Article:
Intimate Partner Violence-Pregnancy

October is domestic violence awareness month and because I’m a victim advocate I would like to shed some light on the crime because it is truly a crime to abuse anyone but women who are pregnant are in greater danger.


Intimate partner violence is a complex form of violence that includes psychological, physical and sexual components. It is characterized by harm to an individual caused by the behaviors or actions of a current or former intimate partner. Intimate partner violence can lead to lasting physical and mental health issues, and even death. Over half of all female homicides are related to intimate partner violence, and of all women who are killed by an intimate partner, approximately 10 percent had experienced violence in the month preceding their death.

In addition to the woman’s physical health, violence during pregnancy can affect infant health, especially when violent acts target the woman’s abdomen.

Estimates of intimate partner violence during pregnancy vary depending on the definition of abuse and the population being studied. The Maternal and Child Health Bureau reported that from 2009 to 2010, approximately 4 percent of women with a recent live birth in a 30-state area reported that they had been pushed, hit, slapped, kicked, choked or physically hurt in some way by an intimate partner in the 12 months prior to becoming pregnant. About 3 percent reported experiencing this type of abuse during their most recent pregnancy. Unfortunately, the true prevalence is likely underestimated due to a reluctance of women to disclose intimate partner violence, especially during pregnancy.

Effects of intimate partner violence on pregnant women may include:

  • Severe nausea, vomiting and/or dehydration
  • Kidney, urinary tract, cervical and uterine infections
  • Exacerbation of existing medical conditions, such as diabetes
  • Engagement in negative health behaviors during pregnancy, such as alcohol and/or drug use, smoking and delaying prenatal care
  • Insufficient weight gain during pregnancy
  • Increased risk of vaginal bleeding, miscarriage, preterm labor and/or preterm birth
  • Negative effects on the infant, including low birthweight, fetal injury, stillbirth and lack of emotional attachment to the child
  • Depression and suicide


Intimate partner violence often escalates, which makes occurrence of prior intimate partner violence a risk factor for more severe injury and death. Other risk factors include conflict or economic stress within a relationship and male dominance in the family. While it is unclear if pregnancy itself is a risk factor for intimate partner violence, it is clear that pregnancy does not prevent intimate partner violence.

Populations of women disproportionately affected by intimate partner violence during pregnancy include:

For more information on this report visit

If your in an abusive relationship and ready to get out contact 800.799.SAFE (7233).

Morgan County Sheriff’s Deputy Donald Steven Fanning was found guilty of domestic violence by strangulation in Feb. 2012. That same month he was fired from his position. But it wasn’t until 2016 that he was decertified, or prevented from ever serving as a police officer again.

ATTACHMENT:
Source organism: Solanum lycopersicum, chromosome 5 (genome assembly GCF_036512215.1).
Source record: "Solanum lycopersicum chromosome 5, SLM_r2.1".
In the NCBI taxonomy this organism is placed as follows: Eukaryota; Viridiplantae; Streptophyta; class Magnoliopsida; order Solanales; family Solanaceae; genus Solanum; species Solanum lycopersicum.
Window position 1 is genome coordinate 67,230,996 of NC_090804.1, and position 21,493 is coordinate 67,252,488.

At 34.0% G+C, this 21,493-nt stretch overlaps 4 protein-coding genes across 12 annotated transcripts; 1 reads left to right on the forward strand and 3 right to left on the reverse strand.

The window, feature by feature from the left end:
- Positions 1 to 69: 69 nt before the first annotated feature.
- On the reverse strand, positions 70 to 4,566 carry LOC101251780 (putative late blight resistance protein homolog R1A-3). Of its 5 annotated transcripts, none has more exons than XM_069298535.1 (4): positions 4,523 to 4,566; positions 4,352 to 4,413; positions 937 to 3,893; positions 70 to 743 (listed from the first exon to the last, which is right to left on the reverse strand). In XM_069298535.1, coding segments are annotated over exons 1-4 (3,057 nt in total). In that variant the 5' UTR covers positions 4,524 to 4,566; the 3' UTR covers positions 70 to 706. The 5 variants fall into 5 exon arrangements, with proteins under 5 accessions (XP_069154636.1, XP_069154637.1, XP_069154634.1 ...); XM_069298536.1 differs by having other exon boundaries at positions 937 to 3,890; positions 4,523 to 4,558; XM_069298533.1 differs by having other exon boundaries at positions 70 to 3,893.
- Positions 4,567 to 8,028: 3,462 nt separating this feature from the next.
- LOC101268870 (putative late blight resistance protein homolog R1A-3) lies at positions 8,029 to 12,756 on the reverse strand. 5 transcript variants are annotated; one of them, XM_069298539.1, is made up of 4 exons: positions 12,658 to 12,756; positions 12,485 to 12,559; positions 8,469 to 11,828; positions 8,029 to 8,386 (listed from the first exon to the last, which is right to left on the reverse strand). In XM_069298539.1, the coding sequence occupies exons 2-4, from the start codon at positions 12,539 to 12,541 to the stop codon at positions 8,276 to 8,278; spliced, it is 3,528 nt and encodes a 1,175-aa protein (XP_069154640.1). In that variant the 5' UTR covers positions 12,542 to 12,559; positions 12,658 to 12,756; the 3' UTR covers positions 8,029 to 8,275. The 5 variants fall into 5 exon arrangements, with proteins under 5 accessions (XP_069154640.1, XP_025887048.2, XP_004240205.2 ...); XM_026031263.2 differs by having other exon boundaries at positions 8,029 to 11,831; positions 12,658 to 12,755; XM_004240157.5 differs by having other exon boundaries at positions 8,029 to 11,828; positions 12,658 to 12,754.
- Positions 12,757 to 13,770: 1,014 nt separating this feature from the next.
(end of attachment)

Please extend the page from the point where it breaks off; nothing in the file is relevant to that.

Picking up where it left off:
“He then grabbed me by my hair on both sides slammed me into door and repeated knocking my head into door…He got on me and had one hand on my throat and one hand pulled back like he was going to hit me and said ’I will f****** kill you myself then I wouldn’t have to worry about you anymore,’” the victim wrote in her voluntary statement to police, in wide, sloping child-like handwriting.
— Read on

Information for Teens and Young Adults: What are warning signs of abuse in teenage and young adult relationships? |

Many people of all ages don’t recognize that they are in an abusive relationship. We have a checklist of abusive behavior for people of all ages on our Signs of Abuse page. Below are some warning signs of teen and young adult dating violence specifically. Does your partner:
— Read on

Know The Signs.

I was having general conversation with some teens and a couple of young adults about what they were doing this summer, and surprisingly the majority of the young girls responded whatever my boyfriend wants to do an likewise with the teen boys. I said so that’s kind of funny because your so young and you make it sound like your married and your partner controls whatever happens in the relationship. So I did some research and found this video, because we know that young people think anything a person over the age of 25 tell them is old people information.

Knowing The Signs

  • Excessive jealousy.
  • Constant checking in with you or making you check in with him or her.
  • Attempts to isolate you from friends and family.
  • Insulting or putting down people that you care about.
  • Is too serious about the relationship too quickly.
  • Has had a lot of bad prior relationships – and blames all of the problems on the previous partners.
  • Is very controlling. This may include giving you orders, telling you what to wear, and trying to make all of the decisions for you.
  • Blames you when he or she treats you badly by telling you all of the ways you provoked him or her.
  • Does not take responsibility for own action

If your dating someone and they are showing any of these signs, immediately tell your parents and end the relationship.